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Christopher Wren and Contemporaries
on 5 March 2003
Writer Lisa Jardine has written a very interesting book about Sir Christopher Wren and the extraordinary 91 years of life he lead. Even when you allow for the nearly century long life of this man it is still amazing the scope of what he accomplished, and how much more of his work we would enjoy today if it had been finished. Sir Wren served a variety of Monarchs, all who wanted to place their own mark upon London, and this often lead to his projects being delayed, stopped in the midst of their development or never getting off the pages he created them upon.
This book is not a traditional biography that focuses exclusively on the primary individual and only touches on his peers when appropriate. Lisa Jardine explores in varying detail, at times very carefully, the lives of the men that were contemporaries of Sir Wren. These detours will be welcome by those who already are well educated as to who Sir Wren was and what he did. If you are picking up this book for an in depth view of this man alone, this book will not satisfy your goal. An example that literally illustrates my point is the 16 color plates that are to be found in the book. Only 3 pages are dedicated to his architectural drawings, as many are dedicated to documents that bear only his signature, and more are dedicated to portraits of the royal heads of state he served together with portraits of their children. The same can be said for many of the black and white reproductions throughout the book, they are primarily of his peers, friends, and at times his adversaries. There are contemporary photographs of some of the churches he reconstructed with mention of the architectural sleights of hand that were used to make the buildings appear to the eye differently than they actually sat on the site. But the details are not shown, simply the building, I wanted the details.
The author also spends a great deal of time on the order of The Knights of the Garter. This is a fascinating subject and group of people that has catalyzed entire books on its own. In this work it again occupies color plates that I would have like to have seen occupied by Sir Wren's work, I did not need to see the front page of a book about the society that was not even written by Sir Wren. There was also a style employed by the author that at times, while very accurate, was redundant. Lisa Jardine would describe an event, for example between Sir Wren and a friend; she would then place the original letter that would once again explain what she had just told the reader. Now reading the original source material is interesting, but in a 483 page book that purports to cover the 91 year life of one of History's noted personages, once this additional material is subtracted together with all the photos and images that are not of Sir Wren and his work, the amount of the book dedicated to the man and his work is substantially less than the whole.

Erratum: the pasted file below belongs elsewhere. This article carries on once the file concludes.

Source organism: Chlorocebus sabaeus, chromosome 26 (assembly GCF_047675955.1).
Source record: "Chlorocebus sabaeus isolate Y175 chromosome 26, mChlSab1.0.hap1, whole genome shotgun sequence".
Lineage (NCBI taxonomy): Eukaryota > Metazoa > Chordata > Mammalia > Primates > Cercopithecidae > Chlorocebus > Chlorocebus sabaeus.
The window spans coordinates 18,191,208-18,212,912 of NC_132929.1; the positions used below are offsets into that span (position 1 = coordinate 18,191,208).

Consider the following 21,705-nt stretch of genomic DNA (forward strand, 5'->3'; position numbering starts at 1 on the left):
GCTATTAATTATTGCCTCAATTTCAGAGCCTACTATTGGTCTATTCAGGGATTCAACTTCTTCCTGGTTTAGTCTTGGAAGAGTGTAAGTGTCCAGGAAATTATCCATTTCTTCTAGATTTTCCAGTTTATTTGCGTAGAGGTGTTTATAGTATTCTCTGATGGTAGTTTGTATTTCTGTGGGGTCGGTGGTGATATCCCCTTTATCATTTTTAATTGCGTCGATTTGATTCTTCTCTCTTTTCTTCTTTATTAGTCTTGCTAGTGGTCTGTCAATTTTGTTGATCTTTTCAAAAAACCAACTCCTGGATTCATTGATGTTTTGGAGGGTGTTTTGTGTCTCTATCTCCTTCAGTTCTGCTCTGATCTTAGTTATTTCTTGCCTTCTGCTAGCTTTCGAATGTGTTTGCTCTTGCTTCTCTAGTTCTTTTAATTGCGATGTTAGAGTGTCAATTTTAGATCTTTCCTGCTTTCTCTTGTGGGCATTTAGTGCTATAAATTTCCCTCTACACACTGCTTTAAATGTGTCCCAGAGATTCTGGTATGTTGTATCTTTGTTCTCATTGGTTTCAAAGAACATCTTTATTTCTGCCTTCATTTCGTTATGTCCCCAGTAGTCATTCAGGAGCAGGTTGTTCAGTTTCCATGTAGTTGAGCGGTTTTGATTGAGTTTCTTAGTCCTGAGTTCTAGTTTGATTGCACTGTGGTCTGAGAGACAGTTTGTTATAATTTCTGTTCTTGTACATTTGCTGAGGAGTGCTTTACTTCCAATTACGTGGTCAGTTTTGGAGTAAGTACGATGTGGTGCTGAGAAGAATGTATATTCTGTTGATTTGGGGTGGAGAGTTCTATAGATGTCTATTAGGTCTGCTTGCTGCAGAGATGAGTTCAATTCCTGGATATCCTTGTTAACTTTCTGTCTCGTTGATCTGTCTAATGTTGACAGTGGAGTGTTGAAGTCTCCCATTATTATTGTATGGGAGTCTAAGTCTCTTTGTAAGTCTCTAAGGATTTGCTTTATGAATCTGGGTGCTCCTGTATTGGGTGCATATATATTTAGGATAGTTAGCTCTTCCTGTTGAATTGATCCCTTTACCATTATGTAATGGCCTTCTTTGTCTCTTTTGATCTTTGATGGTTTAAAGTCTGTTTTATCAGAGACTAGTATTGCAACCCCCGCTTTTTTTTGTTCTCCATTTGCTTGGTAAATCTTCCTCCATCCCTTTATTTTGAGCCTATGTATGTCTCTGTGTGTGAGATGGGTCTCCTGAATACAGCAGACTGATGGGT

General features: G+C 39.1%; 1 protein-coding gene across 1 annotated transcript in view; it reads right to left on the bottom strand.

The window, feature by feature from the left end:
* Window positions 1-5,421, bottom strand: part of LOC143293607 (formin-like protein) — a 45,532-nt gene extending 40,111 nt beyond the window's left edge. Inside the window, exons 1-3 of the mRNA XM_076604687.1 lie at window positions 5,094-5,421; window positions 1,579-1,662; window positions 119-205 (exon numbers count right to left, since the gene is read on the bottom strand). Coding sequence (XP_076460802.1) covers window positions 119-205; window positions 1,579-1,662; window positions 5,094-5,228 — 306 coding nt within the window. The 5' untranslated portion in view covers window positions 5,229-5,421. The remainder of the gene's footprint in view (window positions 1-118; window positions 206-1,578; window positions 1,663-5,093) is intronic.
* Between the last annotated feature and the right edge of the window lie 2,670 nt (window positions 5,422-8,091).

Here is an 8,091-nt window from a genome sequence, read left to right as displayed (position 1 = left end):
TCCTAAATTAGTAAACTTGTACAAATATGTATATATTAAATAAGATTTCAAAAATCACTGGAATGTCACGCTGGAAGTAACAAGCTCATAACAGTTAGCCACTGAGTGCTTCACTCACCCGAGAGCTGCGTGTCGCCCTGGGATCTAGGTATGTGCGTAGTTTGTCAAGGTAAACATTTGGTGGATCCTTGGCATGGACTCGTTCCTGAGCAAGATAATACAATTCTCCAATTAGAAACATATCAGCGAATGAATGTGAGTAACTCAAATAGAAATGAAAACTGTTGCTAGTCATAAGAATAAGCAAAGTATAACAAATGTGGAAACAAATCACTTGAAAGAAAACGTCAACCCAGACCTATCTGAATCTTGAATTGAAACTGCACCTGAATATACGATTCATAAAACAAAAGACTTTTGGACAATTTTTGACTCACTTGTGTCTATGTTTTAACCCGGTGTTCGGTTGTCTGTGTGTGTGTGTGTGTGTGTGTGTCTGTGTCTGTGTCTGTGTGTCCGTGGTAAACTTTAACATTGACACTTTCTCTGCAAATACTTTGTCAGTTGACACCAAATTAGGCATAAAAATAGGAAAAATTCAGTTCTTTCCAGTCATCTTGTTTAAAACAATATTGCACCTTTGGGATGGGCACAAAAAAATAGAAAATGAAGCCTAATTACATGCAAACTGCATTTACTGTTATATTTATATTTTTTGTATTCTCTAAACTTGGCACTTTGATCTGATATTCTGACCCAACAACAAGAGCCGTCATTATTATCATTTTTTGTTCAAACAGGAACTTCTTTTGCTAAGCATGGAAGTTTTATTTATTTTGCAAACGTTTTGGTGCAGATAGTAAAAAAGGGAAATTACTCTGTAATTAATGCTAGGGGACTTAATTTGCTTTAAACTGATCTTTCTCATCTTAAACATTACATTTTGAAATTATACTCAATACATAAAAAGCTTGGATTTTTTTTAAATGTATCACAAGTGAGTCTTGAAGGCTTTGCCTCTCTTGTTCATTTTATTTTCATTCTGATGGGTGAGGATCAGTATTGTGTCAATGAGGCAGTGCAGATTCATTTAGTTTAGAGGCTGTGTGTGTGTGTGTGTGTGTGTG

I enjoyed the book but it is not a book that after a reader completes it, will set it down and feel they have a good understanding of the marvels he created for London and its Royal Families. His life was too long, too complex, and too varied in its pursuits to crowd his story with so much material on others. There is no reason the 16 pages of color plates could not have been devoted to his work, I did not need to see the children of kings and queens. I wanted to see his buildings and his architectural drawings that are beautiful art by themselves.
By all means read and enjoy this book, it will certainly cause you too seek out more reading on one of the ore remarkable men to have even inhabited London, and to have placed his mark on History.